After Because the HCPSS school district decided to block all Blogger blogs because of their Sexual Content policy..so we've moved to EduBlogs. Now usually I'm vexed with sites being blocked for any reason because I truly believe that life is not filtered so we should teach our students how to be responsible, discerning, & ethical in their search choices but in this case I do see their logic. I've had this blog for 5+ years - It's a conversation between my students, community, and the world about our library program & practice. We highlight student achievements, new books, web 2.0 tools, QR codes, and the cool things we do in our awesome school. YouTube blocks nudity & sexual content, why not Blogger? If Blogger just took the same tact "YouTube is not for pornography or sexually explicit content. If this describes your video, even if it's a video of yourself, don't post it on YouTube." Then all the educational blogs out there - including mine - would not be blocked. Also taking off the "next blog" button would be very helpful since some of the next blogs are NOT appropriate. I've been a Google educator since 2004 I love me my Google! I've been championing my district to have a Google Server & use the Educational apps! Now this. The Blogger Content Warning does not say anything about age... just "I understand and wish to continue" or "I do not wish to continue" -This is just not good enough if a student stumbles across pornographic material WHILST researching in SCHOOL.If they at least had a warning about being over 18 then we could say the student - if they chose the content - was breaking the Acceptable Use Policy but as it's worded - no such luck. I can't even defend that. And my students deserve more. If you can't change your business strategy in this matter - can you give me any advice on how to ask my District to consider unblocking our Library Blog? When a blogger designates their blog as having "adult content" can filters just block THOSE sites & leave other sites clear? I don't know much about that kind of higher level of coding or filtering (html sure but I'm really a software girl) but I can pass along any suggestions you might have.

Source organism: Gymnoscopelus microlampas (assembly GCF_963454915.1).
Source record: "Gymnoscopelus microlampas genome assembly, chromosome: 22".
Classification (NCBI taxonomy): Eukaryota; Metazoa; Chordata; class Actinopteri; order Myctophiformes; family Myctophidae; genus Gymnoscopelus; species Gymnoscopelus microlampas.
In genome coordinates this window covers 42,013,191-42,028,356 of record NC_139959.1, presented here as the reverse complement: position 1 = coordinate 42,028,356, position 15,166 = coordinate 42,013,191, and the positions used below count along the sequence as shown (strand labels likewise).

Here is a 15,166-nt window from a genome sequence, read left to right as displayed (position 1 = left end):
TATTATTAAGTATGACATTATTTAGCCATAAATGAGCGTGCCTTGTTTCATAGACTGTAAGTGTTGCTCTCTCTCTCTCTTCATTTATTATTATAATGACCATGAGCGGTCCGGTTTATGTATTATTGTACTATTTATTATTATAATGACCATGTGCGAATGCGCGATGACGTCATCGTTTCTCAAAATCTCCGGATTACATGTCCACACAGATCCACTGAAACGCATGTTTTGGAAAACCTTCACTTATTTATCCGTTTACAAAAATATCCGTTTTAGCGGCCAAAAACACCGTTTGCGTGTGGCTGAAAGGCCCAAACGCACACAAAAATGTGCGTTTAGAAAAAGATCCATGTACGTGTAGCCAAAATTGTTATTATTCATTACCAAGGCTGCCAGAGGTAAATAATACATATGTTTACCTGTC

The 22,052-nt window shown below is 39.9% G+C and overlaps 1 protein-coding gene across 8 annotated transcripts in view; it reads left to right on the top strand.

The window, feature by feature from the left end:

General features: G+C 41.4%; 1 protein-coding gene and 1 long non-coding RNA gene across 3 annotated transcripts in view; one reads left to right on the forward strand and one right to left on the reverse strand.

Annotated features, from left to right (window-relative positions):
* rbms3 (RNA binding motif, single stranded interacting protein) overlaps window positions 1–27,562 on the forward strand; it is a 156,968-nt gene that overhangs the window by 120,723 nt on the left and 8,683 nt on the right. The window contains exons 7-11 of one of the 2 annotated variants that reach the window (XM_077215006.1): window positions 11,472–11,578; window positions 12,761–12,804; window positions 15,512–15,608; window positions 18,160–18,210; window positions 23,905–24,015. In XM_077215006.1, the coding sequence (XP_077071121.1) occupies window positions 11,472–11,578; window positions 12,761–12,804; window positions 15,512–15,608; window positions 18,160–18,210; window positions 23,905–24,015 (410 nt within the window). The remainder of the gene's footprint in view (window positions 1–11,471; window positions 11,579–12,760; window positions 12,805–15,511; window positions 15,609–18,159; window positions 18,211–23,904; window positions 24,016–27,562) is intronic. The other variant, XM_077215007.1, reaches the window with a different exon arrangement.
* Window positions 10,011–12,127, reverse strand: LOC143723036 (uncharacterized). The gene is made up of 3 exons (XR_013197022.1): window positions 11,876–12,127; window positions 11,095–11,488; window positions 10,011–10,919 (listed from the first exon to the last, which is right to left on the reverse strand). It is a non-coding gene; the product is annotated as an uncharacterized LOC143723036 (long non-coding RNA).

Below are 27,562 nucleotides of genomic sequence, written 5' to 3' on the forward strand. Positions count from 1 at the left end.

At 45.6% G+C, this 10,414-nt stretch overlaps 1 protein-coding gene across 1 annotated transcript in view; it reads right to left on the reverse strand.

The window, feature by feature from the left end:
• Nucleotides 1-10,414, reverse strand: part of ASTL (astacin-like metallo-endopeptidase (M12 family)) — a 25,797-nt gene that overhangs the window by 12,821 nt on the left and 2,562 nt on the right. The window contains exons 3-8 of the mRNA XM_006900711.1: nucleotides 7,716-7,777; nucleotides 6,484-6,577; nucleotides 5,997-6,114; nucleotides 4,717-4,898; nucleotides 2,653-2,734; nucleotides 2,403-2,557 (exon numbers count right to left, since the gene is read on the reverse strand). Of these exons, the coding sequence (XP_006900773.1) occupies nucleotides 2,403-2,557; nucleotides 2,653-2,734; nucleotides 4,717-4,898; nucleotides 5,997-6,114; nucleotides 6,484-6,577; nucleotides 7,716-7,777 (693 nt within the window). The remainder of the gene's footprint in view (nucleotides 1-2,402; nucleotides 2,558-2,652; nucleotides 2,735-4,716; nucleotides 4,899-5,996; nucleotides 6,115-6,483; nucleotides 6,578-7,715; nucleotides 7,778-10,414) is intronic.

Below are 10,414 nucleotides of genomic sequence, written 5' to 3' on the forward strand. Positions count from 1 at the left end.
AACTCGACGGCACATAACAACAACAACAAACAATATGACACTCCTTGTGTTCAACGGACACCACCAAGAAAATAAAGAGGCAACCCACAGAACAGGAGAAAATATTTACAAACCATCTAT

UPDATE: From Nick, the Technology Security Analyst - Technology Department Howard County Public School System
"Take a look at the server name that hosts your screen shot of youtube's policy (1.bp.blogspot.com). If you were to look at the server name of "questionable" content you would notice that the server name is the same. This is why we can not allow one without the other. The server name used to call adult content is the same as your non-adult content." ------ So apparently can't block the bad without blocking the good.
I ardently believe in teaching without a filter. Life is not filtered. We need to teach digital citizenship so that students can evaluate web content again with knowledge, discernment, & ethics. We also need to teach with effective classroom management. BUT websites have to meet us halfway and not make it REALLY easy to see & filter out pornographic content. Also, some districts are not there yet. I need ammunition or a change of heart on this issue.
'Cause really, isn't there just enough porn on the Interwebs as it is?
Thank you! ~Gwyneth Jones The Daring Librarian
Well, I've given it a few months...hoping against hope that Blogger or Google would establish an .EDU server and so far, they haven't.......So the blog on EduBlogger will be the new home for this blog...AND...I've been accepted to the Google Teacher Academy in Seattle Washington this summer and maybe...there will be an appropriate and tactful time to maybe ask for Google to think about us educational bloggers! Please change your bookmarks, RSS feeds, & visit us at our new home!
The Daring Librarian, is a blogger, a tweeter, a plurker, goofball, a citizen of Nings and a resident of Second Life. I love what I do and I love the kids, community, & district that I work for! here's my Electronic Portfolio